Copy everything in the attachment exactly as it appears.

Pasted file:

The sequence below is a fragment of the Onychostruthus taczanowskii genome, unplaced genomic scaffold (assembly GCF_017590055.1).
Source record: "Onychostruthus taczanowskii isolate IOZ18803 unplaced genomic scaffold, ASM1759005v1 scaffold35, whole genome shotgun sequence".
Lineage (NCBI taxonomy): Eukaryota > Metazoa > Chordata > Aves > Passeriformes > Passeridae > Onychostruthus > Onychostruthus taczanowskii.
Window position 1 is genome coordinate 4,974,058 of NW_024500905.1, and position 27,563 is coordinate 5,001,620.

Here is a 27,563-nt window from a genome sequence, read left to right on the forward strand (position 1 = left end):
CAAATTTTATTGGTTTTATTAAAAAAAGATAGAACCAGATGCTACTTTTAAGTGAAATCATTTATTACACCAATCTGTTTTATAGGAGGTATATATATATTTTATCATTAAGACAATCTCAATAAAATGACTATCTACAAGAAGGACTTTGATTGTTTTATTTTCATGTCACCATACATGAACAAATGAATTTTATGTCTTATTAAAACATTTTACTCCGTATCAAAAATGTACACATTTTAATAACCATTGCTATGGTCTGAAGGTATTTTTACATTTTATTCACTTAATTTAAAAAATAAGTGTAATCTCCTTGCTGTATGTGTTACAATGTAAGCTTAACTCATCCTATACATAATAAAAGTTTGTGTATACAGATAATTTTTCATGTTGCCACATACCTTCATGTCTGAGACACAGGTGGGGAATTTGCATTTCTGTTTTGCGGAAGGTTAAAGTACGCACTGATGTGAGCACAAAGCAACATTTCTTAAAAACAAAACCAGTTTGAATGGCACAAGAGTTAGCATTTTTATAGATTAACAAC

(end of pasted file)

The sequence below is a fragment of the Onychostruthus taczanowskii genome, unplaced genomic scaffold (assembly GCF_017590055.1).
Source record: "Onychostruthus taczanowskii isolate IOZ18803 unplaced genomic scaffold, ASM1759005v1 scaffold35, whole genome shotgun sequence".
Lineage (NCBI taxonomy): Eukaryota > Metazoa > Chordata > Aves > Passeriformes > Passeridae > Onychostruthus > Onychostruthus taczanowskii.
Window position 1 is genome coordinate 4,974,058 of NW_024500905.1, and position 27,563 is coordinate 5,001,620.

Here is a 27,563-nt window from a genome sequence, read left to right on the forward strand (position 1 = left end):
CAAATTTTATTGGTTTTATTAAAAAAAGATAGAACCAGATGCTACTTTTAAGTGAAATCATTTATTACACCAATCTGTTTTATAGGAGGTATATATATATTTTATCATTAAGACAATCTCAATAAAATGACTATCTACAAGAAGGACTTTGATTGTTTTATTTTCATGTCACCATACATGAACAAATGAATTTTATGTCTTATTAAAACATTTTACTCCGTATCAAAAATGTACACATTTTAATAACCATTGCTATGGTCTGAAGGTATTTTTACATTTTATTCACTTAATTTAAAAAATAAGTGTAATCTCCTTGCTGTATGTGTTACAATGTAAGCTTAACTCATCCTATACATAATAAAAGTTTGTGTATACAGATAATTTTTCATGTTGCCACATACCTTCATGTCTGAGACACAGGTGGGGAATTTGCATTTCTGTTTTGCGGAAGGTTAAAGTACGCACTGATGTGAGCACAAAGCAACATTTCTTAAAAACAAAACCAGTTTGAATGGCACAAGAGTTAGCATTTTTATAGATTAACAAC